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USA TODAY Collegiate Case Study: Corporate Social Responsibility

USA TODAY Collegiate Case Study: Corporate Social Responsibility

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Published by USA TODAY Education
Corporate Social Responsibility (CSR) is a concept whereby corporations (or other for-profit organizations) consider the interests of the societies within which they are based and operate. Moving beyond philanthropy and compliance,
CSR addresses how companies manage the impact of their economic, social, and environmental policies, as well as their relationships with customers, employees, suppliers, shareholders, and communities. CSR has become a multi-billion dollar public relations specialty in the business world, yet there are those who argue that the positive impact of CSR on
businesses is overblown and say companies exist to sell products, make money and please shareholders — not to save the world.
Corporate Social Responsibility (CSR) is a concept whereby corporations (or other for-profit organizations) consider the interests of the societies within which they are based and operate. Moving beyond philanthropy and compliance,
CSR addresses how companies manage the impact of their economic, social, and environmental policies, as well as their relationships with customers, employees, suppliers, shareholders, and communities. CSR has become a multi-billion dollar public relations specialty in the business world, yet there are those who argue that the positive impact of CSR on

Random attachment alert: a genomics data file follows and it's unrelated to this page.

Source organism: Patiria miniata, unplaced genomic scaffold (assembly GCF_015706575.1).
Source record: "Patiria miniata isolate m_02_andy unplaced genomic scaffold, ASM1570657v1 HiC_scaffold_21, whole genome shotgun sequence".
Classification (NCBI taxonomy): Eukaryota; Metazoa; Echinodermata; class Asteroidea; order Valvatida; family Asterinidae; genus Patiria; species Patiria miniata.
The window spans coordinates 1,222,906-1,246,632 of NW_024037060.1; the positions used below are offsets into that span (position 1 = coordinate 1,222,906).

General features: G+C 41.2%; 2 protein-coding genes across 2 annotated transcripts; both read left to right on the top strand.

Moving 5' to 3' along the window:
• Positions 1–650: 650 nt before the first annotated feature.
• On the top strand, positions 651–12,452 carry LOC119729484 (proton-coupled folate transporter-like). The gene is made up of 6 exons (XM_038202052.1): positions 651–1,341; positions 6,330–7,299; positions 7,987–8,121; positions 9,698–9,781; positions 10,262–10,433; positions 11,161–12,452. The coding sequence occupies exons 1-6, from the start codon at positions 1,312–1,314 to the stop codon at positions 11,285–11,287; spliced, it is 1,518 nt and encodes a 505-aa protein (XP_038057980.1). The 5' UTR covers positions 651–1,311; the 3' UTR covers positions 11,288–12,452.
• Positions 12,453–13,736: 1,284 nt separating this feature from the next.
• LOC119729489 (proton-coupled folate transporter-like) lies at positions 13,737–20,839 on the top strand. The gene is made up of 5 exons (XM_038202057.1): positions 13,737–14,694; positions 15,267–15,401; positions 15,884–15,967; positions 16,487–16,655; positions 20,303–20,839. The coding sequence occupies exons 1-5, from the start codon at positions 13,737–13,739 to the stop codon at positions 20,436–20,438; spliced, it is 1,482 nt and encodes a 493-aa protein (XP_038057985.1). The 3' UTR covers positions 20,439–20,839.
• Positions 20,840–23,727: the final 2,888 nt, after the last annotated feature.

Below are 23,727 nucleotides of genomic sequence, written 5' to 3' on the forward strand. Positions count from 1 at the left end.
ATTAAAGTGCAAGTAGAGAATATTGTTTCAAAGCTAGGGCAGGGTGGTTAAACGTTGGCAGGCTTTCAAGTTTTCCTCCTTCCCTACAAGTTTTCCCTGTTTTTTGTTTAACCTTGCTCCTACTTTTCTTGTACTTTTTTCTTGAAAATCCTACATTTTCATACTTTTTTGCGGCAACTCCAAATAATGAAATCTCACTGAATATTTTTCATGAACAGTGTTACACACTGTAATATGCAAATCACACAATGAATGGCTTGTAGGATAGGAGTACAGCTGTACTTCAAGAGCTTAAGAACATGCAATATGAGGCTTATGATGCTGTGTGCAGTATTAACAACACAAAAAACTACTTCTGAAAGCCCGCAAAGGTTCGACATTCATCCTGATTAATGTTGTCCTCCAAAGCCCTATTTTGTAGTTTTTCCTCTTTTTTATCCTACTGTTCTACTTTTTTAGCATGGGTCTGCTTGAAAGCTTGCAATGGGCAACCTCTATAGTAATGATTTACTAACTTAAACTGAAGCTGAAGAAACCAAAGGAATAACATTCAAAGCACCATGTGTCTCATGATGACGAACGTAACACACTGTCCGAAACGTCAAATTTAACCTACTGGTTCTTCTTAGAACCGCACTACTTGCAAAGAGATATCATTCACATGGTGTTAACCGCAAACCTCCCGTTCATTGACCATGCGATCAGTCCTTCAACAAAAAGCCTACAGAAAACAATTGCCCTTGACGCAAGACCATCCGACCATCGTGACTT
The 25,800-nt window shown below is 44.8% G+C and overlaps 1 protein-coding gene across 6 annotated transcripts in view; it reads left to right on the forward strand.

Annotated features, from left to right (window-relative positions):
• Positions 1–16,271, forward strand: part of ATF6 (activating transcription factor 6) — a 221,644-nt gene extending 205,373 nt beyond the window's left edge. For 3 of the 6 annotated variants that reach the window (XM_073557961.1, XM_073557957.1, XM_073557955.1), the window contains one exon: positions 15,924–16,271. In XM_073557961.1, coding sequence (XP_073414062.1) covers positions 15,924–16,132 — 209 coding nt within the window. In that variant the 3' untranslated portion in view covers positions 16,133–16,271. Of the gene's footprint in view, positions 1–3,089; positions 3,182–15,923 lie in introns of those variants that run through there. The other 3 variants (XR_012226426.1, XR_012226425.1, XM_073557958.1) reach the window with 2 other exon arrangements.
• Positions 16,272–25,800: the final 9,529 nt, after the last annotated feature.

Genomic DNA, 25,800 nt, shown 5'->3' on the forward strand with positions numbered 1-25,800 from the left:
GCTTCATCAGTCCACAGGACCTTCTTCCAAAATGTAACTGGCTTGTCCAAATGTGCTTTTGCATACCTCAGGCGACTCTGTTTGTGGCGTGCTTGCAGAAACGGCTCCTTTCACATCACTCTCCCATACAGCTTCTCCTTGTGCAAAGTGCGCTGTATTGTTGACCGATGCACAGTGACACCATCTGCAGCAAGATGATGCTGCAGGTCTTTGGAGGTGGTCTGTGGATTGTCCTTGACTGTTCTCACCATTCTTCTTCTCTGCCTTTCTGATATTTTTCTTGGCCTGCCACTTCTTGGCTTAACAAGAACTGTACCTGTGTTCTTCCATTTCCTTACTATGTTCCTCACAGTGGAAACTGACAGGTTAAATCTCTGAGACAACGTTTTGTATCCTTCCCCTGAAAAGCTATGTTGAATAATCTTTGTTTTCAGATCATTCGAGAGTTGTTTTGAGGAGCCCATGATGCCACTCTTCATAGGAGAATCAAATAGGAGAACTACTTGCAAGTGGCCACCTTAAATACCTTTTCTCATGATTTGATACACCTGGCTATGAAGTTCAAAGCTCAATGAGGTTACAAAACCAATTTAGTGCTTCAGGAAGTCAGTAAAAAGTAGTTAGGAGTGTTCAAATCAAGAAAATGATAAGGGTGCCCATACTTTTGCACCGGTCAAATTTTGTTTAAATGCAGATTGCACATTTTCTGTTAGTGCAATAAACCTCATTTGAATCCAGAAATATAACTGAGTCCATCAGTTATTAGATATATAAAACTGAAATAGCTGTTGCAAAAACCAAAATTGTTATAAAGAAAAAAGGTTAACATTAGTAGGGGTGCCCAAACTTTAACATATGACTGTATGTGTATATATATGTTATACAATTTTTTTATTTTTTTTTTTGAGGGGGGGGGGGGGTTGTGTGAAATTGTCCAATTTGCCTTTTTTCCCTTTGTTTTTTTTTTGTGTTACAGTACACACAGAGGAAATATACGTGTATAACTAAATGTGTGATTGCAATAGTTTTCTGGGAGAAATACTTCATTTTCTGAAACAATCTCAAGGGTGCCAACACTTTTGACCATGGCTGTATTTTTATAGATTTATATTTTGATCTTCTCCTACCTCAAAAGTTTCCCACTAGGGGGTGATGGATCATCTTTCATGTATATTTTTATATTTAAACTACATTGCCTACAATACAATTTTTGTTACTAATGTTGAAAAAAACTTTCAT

businesses is overblown and say companies exist to sell products, make money and please shareholders — not to save the world.

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Published by: USA TODAY Education on Mar 25, 2010
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02/01/2013

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C o llegiat eCaseS tu d y
THE NATION ’S NEW S PAPER
Eco-marketing a hot topic foradvertisers at Cannes
By
Laura Petrecca and Theresa Howard
............................................................................ 10-11
Critical Inquiry
Discussion and future implications..................................................................................12
Boardrooms open up toinvestors’ input
By
Edward Iwata